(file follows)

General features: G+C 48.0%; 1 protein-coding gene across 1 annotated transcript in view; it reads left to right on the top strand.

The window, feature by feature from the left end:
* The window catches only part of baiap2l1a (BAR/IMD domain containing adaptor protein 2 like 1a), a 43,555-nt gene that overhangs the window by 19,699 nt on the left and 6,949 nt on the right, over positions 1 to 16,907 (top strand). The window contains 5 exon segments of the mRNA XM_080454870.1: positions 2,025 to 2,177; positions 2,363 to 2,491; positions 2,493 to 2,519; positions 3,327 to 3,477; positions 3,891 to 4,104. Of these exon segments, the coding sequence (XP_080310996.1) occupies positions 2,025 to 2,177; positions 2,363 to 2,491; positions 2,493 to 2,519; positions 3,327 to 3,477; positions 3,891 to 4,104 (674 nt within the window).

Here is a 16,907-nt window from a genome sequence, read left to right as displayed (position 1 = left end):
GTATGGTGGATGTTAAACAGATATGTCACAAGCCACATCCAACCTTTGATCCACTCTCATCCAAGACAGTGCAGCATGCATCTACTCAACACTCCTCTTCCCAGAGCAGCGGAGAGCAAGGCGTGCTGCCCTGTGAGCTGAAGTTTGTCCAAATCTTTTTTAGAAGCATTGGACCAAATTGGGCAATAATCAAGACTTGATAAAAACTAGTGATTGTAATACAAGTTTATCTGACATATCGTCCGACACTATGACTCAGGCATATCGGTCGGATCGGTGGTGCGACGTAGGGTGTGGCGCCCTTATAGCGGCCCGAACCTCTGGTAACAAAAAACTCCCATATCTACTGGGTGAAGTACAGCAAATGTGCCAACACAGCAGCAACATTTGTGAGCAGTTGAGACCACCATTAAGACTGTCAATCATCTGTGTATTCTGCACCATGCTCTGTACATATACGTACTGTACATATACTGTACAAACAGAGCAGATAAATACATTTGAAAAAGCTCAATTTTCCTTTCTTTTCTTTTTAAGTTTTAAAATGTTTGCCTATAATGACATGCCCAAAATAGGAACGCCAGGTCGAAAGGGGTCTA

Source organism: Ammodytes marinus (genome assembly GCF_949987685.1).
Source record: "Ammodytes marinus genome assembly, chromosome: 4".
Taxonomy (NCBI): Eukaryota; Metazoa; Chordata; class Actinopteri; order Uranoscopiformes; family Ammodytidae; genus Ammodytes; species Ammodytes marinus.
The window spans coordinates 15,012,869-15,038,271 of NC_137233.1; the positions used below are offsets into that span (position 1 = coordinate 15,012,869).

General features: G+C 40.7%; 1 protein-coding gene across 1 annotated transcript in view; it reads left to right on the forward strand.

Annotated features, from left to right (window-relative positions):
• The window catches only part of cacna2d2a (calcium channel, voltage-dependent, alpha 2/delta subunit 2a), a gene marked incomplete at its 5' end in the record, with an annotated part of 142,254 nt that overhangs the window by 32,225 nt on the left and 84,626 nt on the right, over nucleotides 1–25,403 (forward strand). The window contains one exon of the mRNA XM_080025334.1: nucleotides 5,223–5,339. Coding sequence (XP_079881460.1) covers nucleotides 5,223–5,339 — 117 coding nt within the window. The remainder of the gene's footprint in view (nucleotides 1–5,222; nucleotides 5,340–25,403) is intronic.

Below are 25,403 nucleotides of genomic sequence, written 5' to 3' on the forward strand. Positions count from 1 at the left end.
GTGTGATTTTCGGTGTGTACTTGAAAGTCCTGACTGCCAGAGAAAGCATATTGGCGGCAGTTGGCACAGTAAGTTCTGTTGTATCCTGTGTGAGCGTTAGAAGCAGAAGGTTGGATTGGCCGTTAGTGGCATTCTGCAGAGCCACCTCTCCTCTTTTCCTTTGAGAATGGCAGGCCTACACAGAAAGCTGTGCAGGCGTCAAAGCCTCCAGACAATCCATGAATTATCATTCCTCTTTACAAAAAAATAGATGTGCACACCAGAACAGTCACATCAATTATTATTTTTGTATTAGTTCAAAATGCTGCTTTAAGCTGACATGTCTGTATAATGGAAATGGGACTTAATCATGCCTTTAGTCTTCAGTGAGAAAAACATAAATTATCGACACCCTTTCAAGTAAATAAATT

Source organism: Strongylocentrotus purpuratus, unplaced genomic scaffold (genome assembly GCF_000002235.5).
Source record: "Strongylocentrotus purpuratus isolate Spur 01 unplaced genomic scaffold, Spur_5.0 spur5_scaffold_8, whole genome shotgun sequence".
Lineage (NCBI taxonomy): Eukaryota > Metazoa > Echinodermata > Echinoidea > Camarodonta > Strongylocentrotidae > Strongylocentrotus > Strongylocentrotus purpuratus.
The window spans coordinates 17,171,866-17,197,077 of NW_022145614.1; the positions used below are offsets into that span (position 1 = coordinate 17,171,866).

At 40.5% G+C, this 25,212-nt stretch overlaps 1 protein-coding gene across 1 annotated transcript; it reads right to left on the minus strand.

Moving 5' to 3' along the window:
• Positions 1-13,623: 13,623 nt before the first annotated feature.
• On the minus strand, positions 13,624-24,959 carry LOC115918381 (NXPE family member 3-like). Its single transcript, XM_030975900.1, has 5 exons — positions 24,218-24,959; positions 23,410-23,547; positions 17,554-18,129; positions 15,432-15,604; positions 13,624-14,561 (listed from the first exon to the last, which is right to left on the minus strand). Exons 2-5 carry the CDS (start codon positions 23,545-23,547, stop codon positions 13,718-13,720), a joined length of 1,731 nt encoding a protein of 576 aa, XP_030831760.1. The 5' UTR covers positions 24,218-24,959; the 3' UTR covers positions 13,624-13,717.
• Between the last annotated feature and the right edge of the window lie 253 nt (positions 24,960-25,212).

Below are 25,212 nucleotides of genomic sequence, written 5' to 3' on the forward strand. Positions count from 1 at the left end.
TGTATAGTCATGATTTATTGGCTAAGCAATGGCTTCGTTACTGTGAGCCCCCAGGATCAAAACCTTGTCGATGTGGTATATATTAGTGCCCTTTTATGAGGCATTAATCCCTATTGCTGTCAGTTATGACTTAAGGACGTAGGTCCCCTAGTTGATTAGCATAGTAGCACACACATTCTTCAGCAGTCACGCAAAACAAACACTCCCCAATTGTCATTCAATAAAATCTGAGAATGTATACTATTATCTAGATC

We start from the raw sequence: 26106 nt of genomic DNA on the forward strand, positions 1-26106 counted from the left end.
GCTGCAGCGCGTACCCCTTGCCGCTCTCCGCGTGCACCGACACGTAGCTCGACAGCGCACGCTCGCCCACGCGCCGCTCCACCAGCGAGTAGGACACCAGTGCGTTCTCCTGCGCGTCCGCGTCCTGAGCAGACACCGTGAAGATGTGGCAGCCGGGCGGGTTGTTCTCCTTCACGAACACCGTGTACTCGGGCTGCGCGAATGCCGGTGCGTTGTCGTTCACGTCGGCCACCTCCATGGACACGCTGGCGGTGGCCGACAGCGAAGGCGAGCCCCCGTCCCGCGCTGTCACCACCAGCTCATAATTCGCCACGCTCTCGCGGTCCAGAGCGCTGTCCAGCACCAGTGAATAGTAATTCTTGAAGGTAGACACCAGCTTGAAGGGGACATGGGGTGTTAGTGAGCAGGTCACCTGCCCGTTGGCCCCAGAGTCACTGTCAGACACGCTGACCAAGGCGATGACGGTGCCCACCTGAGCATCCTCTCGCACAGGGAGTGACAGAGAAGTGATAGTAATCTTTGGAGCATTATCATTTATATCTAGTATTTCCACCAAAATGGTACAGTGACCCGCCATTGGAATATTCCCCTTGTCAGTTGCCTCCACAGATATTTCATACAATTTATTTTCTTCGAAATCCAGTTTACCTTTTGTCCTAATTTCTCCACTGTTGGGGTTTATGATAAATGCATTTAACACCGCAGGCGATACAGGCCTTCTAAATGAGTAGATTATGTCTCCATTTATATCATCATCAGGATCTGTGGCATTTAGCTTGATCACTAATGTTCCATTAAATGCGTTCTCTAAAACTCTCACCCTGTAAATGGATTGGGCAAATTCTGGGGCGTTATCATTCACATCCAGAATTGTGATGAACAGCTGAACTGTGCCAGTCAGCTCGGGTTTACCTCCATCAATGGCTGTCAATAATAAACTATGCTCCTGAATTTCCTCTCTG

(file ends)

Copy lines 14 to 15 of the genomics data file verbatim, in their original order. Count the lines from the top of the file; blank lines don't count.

GTGTGATTTTCGGTGTGTACTTGAAAGTCCTGACTGCCAGAGAAAGCATATTGGCGGCAGTTGGCACAGTAAGTTCTGTTGTATCCTGTGTGAGCGTTAGAAGCAGAAGGTTGGATTGGCCGTTAGTGGCATTCTGCAGAGCCACCTCTCCTCTTTTCCTTTGAGAATGGCAGGCCTACACAGAAAGCTGTGCAGGCGTCAAAGCCTCCAGACAATCCATGAATTATCATTCCTCTTTACAAAAAAATAGATGTGCACACCAGAACAGTCACATCAATTATTATTTTTGTATTAGTTCAAAATGCTGCTTTAAGCTGACATGTCTGTATAATGGAAATGGGACTTAATCATGCCTTTAGTCTTCAGTGAGAAAAACATAAATTATCGACACCCTTTCAAGTAAATAAATT

Source organism: Strongylocentrotus purpuratus, unplaced genomic scaffold (genome assembly GCF_000002235.5).